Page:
such biventricular filling pressures and systemic oxygen extraction can be improved by
      cholinergic stimulation in patients with ME/CFS.

      The objective of this study is to examine the exercise response to pharmacologic cholinergic
      stimulation in ME/CFS patients already undergoing a clinically indicated level 3
      cardiopulmonary exercise test (CPET). This will be achieved by inhibiting
      acetylcholinesterase with pyridostigmine, thus increasing acetylcholine levels, downstream
      levels of norepinephrine, and enhancing vascular regulation.

      To test our hypothesis, we propose the following specific aims:

      Define the response of peak oxygen uptake (VO2) to pyridostigmine. Define the gas exchange
      responses, such as end-tidal CO2 and ventilatory efficiency to pyridostigmine.

      Define the hemodynamic responses, such as right atrial pressures, pulmonary artery pressure,
      pulmonary capillary wedge pressures, cardiac output, heart rate, stroke volume, pulmonary
      vascular resistance and systemic vascular resistance to pyridostigmine.

      Evaluate the response of skeletal muscle oxygen extraction and lactate to pyridostigmine.

      These determinations will occur during a clinically indicated level 3 CPET, which includes
      exercising on a stationary cycle with a right heart catheter (RHC) and a radial arterial line
      in place. To stimulate the cholinergic response, a single dose of an oral
      acetylcholinesterase inhibitor, pyridostigmine, versus placebo will be given after the level
      3 CPET. Recovery cycling will be performed after a rest period of 50 minutes. This will be
      administered in a randomized, double-blind, placebo-controlled trial.
    

Study Phase

Phase 2

Study Type

Interventional


Primary Outcome

Maximal Oxygen Uptake (VO2max)

Secondary Outcome

 End-tidal Carbon Dioxide (CO2)

Condition

Myalgic Encephalomyelitis/Chronic Fatigue Syndrome

Intervention

Pyridostigmine Bromide

Study Arms / Comparison Groups

 Study Drug - Pyridostigmine
Description:  Pyridostigmine 60 mg by mouth as a one time dose

Publications

* Includes publications given by the data provider as well as publications identified by National Clinical Trials Identifier (NCT ID) in Medline.

Recruitment Information


Recruitment Status

Drug

Estimated Enrollment

50

Start Date

January 14, 2020

Completion Date

June 1, 2021

Primary Completion Date

June 1, 2021

Eligibility Criteria

        Inclusion Criteria:

          -  Meets the Institute of Medicine (IOM) criteria for ME/CFS

          -  Completing the clinically indicated iCPET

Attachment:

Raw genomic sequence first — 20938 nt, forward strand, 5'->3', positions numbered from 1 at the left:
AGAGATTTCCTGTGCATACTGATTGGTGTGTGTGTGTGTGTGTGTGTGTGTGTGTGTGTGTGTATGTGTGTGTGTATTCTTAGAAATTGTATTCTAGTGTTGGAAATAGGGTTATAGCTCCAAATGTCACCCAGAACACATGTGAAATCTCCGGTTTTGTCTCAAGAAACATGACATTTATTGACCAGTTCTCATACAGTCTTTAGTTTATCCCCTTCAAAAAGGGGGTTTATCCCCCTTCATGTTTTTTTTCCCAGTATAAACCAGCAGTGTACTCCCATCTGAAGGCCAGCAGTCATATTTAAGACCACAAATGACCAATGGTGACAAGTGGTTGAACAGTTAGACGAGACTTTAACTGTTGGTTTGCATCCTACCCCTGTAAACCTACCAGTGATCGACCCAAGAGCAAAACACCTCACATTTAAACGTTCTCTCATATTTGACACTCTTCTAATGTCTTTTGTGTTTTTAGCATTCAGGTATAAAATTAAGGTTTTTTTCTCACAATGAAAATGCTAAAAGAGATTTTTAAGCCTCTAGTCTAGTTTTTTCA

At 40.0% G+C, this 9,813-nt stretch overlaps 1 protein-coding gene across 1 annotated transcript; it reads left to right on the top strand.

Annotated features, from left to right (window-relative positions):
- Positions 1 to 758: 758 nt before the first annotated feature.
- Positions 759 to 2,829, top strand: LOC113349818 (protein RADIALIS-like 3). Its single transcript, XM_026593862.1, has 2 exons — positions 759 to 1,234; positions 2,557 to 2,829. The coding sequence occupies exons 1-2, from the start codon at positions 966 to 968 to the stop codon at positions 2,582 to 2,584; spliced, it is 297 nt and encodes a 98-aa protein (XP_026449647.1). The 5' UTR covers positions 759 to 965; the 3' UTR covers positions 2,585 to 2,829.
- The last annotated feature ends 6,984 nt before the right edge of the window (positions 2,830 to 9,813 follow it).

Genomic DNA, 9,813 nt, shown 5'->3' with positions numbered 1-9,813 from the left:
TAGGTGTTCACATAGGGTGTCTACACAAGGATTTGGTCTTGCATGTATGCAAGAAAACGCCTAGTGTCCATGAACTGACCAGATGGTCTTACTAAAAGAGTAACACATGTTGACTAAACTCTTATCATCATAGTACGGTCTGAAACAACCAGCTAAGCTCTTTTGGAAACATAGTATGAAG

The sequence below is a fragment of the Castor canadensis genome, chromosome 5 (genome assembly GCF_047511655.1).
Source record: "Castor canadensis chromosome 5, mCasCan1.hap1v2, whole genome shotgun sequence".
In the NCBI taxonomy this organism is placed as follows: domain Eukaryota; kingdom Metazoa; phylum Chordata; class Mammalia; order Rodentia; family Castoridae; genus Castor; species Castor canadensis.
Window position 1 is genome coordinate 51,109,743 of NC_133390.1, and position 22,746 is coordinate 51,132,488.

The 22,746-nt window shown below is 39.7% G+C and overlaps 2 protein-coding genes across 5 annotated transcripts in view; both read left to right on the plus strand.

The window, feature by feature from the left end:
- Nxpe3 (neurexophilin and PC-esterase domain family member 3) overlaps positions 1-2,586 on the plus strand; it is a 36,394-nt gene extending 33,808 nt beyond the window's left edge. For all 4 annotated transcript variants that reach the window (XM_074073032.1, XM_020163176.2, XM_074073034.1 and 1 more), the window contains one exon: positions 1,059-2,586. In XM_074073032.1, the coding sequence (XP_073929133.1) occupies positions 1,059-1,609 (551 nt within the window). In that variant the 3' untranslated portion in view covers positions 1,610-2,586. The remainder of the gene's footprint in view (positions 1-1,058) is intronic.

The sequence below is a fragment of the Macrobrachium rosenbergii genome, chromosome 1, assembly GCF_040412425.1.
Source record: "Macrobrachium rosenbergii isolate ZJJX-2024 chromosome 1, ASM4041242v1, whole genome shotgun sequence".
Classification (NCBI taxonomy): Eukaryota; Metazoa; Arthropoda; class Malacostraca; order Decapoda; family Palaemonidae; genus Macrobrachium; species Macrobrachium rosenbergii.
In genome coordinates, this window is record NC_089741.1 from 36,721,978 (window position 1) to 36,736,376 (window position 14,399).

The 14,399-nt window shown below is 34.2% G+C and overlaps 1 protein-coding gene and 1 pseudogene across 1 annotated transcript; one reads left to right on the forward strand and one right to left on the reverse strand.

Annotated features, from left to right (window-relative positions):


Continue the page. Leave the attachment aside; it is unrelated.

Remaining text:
Exclusion Criteria:

          -  Obesity (BMI > 30 kg/m2)

          -  Non-controlled asthma

          -  Anemia (Hb < 10 g/dl)

          -  Active or treated cancer

          -  History of interstitial lung disease (ILD)

          -  Chronic obstructive pulmonary disease (COPD)

          -  Pulmonary hypertension (PH)

          -  Congestive heart failure (CHF)

          -  Active arrhythmias

          -  Valvular heart disease

          -  Coronary artery disease (CAD)

          -  Other conditions that could predict a limitation or not completion of the study.

          -  Pregnancy

          -  Submaximal testing in clinically indicated iCPET

          -  Pulmonary mechanical limitation to exercise in clinically indicated iCPET.

          -  Pulmonary arterial hypertension in clinically indicated iCPET.

          -  Pulmonary venous hypertension in clinically indicated iCPET.

          -  Exercise induced pulmonary arterial hypertension in clinically indicated iCPET.

          -  Exercise induced pulmonary venous hypertension in clinically indicated iCPET.

          -  Persistent hypotension during or after the clinically indicated iCPET.

          -  Refractory arrhythmia during or after the clinically indicated level 3 CPET.
      

Gender

All

Ages

18 Years - 80 Years

Accepts Healthy Volunteers

No

Contacts

David Systrom, MD, , 

Location Countries

United States

Location Countries

United States

Administrative Informations


NCT ID

NCT03674541

Organization ID

2018P001871


Responsible Party

Principal Investigator

Study Sponsor

Brigham and Women's Hospital


Study Sponsor

David Systrom, MD, Principal Investigator, Brigham and Women's Hospital


Verification Date

July 2020